Where Hurricane Sandy swept through the Northeast last October, NYU's Langone Medical Center evacuated more than 300 patients, including 20 NICU babies, 22 newborns, and several moms-to-be. Without power, doctors and nurses relied on old-fashioned techniques to help their patients survive the storm. NICU babies received oxygen from hand-pumped mechanisms during their transfer to nearby hospitals. Tamar Weinstock, who gave birth to her son Stone that evening, remembers giving birth by the light of glow stick while the nurse calculated her contractions using a watch, pen, and paper.
"It was an adventure the way he came into the world,” Weinstock told NBC News. "I just think that’s probably a sign of a lot of adventure to come in our lives where Stone is involved."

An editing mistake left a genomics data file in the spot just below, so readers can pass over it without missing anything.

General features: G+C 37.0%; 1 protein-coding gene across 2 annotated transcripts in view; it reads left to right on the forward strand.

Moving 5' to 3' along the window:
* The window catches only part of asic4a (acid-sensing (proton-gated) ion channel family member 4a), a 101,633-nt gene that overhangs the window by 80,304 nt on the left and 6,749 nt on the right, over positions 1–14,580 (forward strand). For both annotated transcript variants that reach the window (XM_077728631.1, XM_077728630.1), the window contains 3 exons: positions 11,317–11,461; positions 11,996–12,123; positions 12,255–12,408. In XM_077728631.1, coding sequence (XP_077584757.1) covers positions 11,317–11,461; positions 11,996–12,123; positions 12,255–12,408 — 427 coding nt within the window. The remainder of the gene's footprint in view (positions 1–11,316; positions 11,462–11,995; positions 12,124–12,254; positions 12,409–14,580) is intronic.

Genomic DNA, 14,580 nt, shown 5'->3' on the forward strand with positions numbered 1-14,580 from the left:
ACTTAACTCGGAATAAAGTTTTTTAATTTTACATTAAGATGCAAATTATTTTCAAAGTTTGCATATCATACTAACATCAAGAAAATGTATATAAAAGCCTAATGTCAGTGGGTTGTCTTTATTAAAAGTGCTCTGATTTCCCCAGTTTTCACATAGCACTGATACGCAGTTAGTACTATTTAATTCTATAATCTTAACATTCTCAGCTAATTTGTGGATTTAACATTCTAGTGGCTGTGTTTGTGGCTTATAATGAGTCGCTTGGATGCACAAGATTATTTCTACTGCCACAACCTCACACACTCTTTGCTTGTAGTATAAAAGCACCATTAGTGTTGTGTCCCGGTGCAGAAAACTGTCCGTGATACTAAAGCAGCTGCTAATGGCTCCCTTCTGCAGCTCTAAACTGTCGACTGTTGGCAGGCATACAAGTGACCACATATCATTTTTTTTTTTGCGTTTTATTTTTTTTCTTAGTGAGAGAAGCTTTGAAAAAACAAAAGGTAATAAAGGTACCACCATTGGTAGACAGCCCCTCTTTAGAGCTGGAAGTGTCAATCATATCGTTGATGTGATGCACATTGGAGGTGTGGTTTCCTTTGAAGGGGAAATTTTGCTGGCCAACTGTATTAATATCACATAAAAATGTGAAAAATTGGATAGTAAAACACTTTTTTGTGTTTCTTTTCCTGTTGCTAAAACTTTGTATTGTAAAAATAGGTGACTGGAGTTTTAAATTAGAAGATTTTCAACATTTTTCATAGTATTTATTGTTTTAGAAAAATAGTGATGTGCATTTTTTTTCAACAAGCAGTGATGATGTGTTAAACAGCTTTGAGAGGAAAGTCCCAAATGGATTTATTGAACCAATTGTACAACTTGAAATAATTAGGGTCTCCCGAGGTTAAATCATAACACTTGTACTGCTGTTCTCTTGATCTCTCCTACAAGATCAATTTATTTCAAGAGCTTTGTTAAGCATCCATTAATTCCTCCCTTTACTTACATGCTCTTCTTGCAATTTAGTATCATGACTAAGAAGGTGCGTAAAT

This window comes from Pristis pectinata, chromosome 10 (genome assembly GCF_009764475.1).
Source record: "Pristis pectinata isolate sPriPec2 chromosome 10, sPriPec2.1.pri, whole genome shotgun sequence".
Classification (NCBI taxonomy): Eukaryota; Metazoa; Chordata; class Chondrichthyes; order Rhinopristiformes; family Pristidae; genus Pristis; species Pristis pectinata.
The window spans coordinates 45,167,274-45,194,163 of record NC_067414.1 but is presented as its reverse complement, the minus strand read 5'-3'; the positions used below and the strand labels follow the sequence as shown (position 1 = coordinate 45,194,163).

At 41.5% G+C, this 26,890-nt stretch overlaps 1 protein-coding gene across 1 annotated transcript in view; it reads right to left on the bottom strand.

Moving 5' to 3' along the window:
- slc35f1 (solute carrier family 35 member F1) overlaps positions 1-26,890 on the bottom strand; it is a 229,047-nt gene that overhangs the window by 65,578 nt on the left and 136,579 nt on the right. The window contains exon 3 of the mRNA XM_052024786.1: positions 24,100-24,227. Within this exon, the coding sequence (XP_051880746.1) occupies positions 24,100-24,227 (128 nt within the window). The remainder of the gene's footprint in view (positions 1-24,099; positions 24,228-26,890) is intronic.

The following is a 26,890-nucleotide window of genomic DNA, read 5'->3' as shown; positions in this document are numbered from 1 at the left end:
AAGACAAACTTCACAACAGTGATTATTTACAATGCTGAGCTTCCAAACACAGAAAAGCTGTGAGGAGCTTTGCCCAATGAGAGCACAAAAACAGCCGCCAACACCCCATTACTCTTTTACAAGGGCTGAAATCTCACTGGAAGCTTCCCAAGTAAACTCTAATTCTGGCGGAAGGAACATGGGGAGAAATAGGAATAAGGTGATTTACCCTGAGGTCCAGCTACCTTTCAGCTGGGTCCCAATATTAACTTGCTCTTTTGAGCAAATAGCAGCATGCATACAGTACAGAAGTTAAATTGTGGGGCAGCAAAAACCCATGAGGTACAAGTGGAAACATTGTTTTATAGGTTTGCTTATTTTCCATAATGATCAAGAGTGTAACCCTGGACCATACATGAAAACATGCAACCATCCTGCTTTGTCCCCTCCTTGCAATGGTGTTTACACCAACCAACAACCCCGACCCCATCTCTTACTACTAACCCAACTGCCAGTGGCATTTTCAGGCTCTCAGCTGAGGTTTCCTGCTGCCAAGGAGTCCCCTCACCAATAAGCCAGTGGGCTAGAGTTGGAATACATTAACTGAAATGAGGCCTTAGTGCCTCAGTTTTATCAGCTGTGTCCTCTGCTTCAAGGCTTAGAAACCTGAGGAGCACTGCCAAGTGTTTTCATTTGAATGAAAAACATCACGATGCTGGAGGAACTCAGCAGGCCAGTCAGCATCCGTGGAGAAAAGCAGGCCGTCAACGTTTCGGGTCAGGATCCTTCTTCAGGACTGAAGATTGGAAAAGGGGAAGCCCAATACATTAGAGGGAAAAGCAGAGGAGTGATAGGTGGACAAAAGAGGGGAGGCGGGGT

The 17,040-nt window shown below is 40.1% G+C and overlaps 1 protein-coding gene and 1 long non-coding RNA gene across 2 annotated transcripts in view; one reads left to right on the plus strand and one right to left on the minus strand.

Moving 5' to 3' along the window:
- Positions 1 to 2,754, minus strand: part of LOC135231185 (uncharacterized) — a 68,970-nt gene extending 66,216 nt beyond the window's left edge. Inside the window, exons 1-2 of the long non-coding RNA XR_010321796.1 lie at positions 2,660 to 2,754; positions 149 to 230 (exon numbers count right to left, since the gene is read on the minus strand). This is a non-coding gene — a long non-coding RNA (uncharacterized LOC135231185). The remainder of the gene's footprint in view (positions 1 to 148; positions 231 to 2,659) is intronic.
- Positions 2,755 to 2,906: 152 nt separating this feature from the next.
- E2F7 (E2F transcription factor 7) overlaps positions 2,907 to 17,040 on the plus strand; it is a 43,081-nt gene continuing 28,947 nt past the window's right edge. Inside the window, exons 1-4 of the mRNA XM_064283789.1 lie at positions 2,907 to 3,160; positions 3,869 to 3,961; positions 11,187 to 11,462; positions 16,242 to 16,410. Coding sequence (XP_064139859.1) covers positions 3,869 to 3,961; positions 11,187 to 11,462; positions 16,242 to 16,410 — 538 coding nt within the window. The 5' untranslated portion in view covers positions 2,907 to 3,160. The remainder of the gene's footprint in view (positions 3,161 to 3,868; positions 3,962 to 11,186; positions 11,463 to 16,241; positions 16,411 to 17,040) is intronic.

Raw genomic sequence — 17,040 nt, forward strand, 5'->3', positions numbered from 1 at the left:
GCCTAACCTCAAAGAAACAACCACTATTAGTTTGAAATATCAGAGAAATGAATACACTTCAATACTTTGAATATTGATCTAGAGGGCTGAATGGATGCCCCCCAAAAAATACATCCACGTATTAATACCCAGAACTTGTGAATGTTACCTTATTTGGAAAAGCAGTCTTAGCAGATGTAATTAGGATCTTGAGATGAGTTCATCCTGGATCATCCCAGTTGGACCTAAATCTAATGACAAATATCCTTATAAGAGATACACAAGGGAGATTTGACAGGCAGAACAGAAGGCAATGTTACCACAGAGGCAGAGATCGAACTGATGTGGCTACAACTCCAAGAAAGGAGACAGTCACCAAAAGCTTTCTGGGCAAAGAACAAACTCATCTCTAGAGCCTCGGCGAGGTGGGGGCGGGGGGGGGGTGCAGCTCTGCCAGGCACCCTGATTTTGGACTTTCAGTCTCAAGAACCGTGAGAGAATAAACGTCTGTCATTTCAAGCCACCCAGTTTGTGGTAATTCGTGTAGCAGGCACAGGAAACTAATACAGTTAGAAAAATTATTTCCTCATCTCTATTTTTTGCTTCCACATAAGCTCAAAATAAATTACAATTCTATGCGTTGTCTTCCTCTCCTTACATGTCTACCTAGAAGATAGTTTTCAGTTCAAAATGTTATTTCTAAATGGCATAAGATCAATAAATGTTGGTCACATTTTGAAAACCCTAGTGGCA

It has been a year of adventure for the Weinstocks, as well as other families who welcomed babies the night Sandy struck. NBC News recently met with seven "Sandy Babies" and talked to their parents about their memorable arrivals and first year.
Julia Alemany, like Weinstock, gave birth under unusual circumstances. Receiving an epidural under a cell phone light, Alemany was moved down the stairs while going through contractions. She safely made it to Mount Sinai Hospital in New York, where she delivered her son, Micha, the next day. Alemany believes Micha's extreme arrival has made him "a very active baby."
While the majority of these babies have had normal first years, some have struggled. Emma Pimentel, a 3-week-old preemie at the time of Sandy, suffers from a congenital lung condition in which part of her lung fills with too much air. The condition could eventually cause lung and heart troubles, but for now Emma is doing well and enjoying life, earning her the nickname "little trouper."
Emma, Micha, and the other Sandy Babies prove that even during the darkest times, a bright spot does exist.
Do you know a Sandy Baby? Share his or her story in the comments below!